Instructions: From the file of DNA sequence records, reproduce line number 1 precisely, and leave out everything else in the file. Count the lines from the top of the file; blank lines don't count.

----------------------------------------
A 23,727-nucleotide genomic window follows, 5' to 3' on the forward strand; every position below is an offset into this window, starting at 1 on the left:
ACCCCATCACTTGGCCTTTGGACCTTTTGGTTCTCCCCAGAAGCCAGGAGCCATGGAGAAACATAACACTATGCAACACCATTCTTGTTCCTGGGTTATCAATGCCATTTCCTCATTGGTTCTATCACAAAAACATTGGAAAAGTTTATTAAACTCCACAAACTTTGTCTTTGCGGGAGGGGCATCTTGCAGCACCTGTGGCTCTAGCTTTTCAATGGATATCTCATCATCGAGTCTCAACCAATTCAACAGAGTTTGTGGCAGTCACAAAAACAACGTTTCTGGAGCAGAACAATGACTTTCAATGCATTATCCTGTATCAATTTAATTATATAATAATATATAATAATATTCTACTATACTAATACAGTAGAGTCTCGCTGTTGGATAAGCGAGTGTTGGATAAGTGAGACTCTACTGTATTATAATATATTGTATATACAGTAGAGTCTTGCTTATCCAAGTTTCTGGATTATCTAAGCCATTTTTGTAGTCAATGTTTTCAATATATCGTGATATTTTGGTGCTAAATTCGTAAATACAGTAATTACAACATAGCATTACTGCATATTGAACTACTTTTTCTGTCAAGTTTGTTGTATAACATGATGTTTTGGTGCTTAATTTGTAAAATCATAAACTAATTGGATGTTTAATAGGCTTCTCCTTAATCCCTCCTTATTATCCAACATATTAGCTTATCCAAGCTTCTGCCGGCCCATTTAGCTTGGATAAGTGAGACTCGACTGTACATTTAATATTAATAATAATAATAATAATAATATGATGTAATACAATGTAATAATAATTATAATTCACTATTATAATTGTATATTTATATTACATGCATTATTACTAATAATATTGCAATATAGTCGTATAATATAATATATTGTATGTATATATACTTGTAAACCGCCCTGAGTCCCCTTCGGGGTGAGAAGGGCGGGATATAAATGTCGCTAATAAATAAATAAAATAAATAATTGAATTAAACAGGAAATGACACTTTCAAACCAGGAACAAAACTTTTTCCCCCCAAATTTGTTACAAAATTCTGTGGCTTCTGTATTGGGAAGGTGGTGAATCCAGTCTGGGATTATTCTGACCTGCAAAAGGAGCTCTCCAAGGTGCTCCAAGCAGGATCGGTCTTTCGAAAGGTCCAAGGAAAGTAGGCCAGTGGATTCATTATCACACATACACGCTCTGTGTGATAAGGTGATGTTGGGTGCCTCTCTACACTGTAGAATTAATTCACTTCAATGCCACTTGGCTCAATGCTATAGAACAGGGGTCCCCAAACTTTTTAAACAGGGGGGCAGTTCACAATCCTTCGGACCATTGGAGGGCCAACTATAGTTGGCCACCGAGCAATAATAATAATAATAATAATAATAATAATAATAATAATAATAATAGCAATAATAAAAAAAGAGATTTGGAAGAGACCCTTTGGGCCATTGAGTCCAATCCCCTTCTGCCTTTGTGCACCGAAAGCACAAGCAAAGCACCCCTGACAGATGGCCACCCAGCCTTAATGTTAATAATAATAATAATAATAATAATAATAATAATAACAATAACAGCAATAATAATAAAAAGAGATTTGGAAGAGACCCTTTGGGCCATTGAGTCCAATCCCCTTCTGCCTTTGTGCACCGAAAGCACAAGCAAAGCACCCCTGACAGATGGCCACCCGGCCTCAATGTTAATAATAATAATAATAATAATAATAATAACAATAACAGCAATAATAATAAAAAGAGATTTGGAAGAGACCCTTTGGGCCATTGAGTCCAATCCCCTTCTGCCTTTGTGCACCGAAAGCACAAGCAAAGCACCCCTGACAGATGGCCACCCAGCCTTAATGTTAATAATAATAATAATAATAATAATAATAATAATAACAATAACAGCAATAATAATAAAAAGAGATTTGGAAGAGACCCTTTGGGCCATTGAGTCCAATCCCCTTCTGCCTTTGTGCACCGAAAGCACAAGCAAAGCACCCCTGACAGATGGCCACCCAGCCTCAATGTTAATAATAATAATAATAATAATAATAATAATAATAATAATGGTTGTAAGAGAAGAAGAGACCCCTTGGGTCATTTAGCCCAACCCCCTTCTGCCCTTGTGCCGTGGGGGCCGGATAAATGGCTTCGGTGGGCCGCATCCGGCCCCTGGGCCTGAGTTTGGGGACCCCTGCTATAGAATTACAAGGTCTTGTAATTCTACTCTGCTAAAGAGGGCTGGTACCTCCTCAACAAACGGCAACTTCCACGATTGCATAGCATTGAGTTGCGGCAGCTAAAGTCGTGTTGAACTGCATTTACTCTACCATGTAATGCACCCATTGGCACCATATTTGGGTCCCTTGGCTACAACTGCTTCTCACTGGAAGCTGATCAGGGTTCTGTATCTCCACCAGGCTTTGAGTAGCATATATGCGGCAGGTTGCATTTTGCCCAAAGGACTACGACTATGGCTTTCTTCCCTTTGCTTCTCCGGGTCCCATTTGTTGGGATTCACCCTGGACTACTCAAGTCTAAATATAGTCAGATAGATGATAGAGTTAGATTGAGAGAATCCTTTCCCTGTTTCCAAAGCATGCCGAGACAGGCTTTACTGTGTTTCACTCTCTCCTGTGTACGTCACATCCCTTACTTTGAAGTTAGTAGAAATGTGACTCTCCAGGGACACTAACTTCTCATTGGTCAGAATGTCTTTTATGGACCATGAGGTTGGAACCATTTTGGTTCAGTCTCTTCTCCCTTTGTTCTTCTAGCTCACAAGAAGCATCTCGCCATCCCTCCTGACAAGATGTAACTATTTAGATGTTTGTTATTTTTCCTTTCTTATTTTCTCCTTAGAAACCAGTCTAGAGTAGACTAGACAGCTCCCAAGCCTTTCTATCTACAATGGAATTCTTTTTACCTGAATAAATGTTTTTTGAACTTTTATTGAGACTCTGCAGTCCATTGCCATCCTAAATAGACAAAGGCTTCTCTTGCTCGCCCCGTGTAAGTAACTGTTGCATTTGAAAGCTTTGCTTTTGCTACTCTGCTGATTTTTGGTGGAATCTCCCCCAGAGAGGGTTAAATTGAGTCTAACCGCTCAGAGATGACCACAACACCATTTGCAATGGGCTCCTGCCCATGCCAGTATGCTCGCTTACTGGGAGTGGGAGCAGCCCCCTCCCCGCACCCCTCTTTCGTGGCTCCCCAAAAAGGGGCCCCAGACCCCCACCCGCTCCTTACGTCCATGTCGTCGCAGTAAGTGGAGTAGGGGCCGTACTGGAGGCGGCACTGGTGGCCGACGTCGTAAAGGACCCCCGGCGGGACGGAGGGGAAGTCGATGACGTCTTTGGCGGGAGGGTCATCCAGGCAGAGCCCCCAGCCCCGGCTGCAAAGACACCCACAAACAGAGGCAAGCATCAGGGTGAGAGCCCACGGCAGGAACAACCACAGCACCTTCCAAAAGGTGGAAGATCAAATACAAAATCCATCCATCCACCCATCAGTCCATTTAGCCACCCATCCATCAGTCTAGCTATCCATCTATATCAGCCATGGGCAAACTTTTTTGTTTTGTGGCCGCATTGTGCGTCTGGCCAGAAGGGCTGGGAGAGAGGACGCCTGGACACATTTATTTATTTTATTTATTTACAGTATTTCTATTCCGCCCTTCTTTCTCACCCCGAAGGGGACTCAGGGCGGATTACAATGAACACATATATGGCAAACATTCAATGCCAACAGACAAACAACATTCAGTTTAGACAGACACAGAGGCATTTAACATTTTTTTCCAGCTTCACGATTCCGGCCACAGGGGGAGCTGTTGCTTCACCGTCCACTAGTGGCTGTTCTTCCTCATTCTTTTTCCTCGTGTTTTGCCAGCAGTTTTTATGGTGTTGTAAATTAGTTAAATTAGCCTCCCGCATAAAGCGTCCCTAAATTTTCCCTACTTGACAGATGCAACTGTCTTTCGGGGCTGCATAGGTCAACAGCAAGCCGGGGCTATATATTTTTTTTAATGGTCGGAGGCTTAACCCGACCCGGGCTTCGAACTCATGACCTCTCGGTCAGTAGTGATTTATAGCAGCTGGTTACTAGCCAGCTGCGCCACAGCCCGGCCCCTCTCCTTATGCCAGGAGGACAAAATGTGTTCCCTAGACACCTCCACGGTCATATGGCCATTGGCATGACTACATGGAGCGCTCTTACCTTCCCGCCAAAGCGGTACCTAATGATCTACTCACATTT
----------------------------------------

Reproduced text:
A 23,727-nucleotide genomic window follows, 5' to 3' on the forward strand; every position below is an offset into this window, starting at 1 on the left: